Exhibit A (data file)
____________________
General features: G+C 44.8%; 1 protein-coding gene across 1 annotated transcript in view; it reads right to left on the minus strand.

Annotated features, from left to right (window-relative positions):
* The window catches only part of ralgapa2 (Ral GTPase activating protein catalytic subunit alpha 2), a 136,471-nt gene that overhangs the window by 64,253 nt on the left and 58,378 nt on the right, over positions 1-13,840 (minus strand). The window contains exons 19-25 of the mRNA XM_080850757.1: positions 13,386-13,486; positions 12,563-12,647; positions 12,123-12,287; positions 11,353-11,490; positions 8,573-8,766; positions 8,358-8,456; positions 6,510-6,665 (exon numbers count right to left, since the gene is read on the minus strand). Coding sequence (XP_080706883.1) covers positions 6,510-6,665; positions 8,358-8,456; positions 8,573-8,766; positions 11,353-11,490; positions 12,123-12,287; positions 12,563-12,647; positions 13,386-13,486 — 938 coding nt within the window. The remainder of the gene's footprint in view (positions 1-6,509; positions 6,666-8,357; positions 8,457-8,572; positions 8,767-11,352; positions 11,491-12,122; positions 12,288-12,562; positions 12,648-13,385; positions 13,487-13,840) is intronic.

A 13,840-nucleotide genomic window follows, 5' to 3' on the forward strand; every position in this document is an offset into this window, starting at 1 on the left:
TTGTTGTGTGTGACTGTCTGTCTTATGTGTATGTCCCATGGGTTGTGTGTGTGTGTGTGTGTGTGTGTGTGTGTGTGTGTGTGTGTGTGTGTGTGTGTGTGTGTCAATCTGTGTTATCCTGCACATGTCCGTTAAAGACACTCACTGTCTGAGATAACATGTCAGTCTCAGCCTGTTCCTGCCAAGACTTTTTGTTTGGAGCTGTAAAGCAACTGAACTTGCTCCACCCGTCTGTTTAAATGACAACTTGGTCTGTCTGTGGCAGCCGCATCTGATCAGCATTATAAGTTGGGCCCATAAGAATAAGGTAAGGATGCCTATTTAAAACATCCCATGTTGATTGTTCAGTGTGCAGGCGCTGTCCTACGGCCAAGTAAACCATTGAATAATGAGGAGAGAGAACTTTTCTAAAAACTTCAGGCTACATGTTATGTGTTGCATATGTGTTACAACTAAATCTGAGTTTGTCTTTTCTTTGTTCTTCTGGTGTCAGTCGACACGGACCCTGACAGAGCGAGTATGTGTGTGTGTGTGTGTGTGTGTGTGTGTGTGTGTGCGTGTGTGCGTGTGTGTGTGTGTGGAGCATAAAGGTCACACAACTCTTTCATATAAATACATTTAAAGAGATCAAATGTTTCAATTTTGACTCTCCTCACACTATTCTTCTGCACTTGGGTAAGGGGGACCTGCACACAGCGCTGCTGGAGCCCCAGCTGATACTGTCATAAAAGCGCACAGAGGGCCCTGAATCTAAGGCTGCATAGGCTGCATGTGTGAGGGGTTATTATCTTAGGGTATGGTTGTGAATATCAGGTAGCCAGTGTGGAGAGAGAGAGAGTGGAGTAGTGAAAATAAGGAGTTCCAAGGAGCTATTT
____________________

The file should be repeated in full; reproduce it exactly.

General features: G+C 44.8%; 1 protein-coding gene across 1 annotated transcript in view; it reads right to left on the minus strand.

Annotated features, from left to right (window-relative positions):
* The window catches only part of ralgapa2 (Ral GTPase activating protein catalytic subunit alpha 2), a 136,471-nt gene that overhangs the window by 64,253 nt on the left and 58,378 nt on the right, over positions 1-13,840 (minus strand). The window contains exons 19-25 of the mRNA XM_080850757.1: positions 13,386-13,486; positions 12,563-12,647; positions 12,123-12,287; positions 11,353-11,490; positions 8,573-8,766; positions 8,358-8,456; positions 6,510-6,665 (exon numbers count right to left, since the gene is read on the minus strand). Coding sequence (XP_080706883.1) covers positions 6,510-6,665; positions 8,358-8,456; positions 8,573-8,766; positions 11,353-11,490; positions 12,123-12,287; positions 12,563-12,647; positions 13,386-13,486 — 938 coding nt within the window. The remainder of the gene's footprint in view (positions 1-6,509; positions 6,666-8,357; positions 8,457-8,572; positions 8,767-11,352; positions 11,491-12,122; positions 12,288-12,562; positions 12,648-13,385; positions 13,487-13,840) is intronic.

A 13,840-nucleotide genomic window follows, 5' to 3' on the forward strand; every position in this document is an offset into this window, starting at 1 on the left:
TTGTTGTGTGTGACTGTCTGTCTTATGTGTATGTCCCATGGGTTGTGTGTGTGTGTGTGTGTGTGTGTGTGTGTGTGTGTGTGTGTGTGTGTGTGTGTGTGTGTCAATCTGTGTTATCCTGCACATGTCCGTTAAAGACACTCACTGTCTGAGATAACATGTCAGTCTCAGCCTGTTCCTGCCAAGACTTTTTGTTTGGAGCTGTAAAGCAACTGAACTTGCTCCACCCGTCTGTTTAAATGACAACTTGGTCTGTCTGTGGCAGCCGCATCTGATCAGCATTATAAGTTGGGCCCATAAGAATAAGGTAAGGATGCCTATTTAAAACATCCCATGTTGATTGTTCAGTGTGCAGGCGCTGTCCTACGGCCAAGTAAACCATTGAATAATGAGGAGAGAGAACTTTTCTAAAAACTTCAGGCTACATGTTATGTGTTGCATATGTGTTACAACTAAATCTGAGTTTGTCTTTTCTTTGTTCTTCTGGTGTCAGTCGACACGGACCCTGACAGAGCGAGTATGTGTGTGTGTGTGTGTGTGTGTGTGTGTGTGTGTGCGTGTGTGCGTGTGTGTGTGTGTGGAGCATAAAGGTCACACAACTCTTTCATATAAATACATTTAAAGAGATCAAATGTTTCAATTTTGACTCTCCTCACACTATTCTTCTGCACTTGGGTAAGGGGGACCTGCACACAGCGCTGCTGGAGCCCCAGCTGATACTGTCATAAAAGCGCACAGAGGGCCCTGAATCTAAGGCTGCATAGGCTGCATGTGTGAGGGGTTATTATCTTAGGGTATGGTTGTGAATATCAGGTAGCCAGTGTGGAGAGAGAGAGAGTGGAGTAGTGAAAATAAGGAGTTCCAAGGAGCTATTT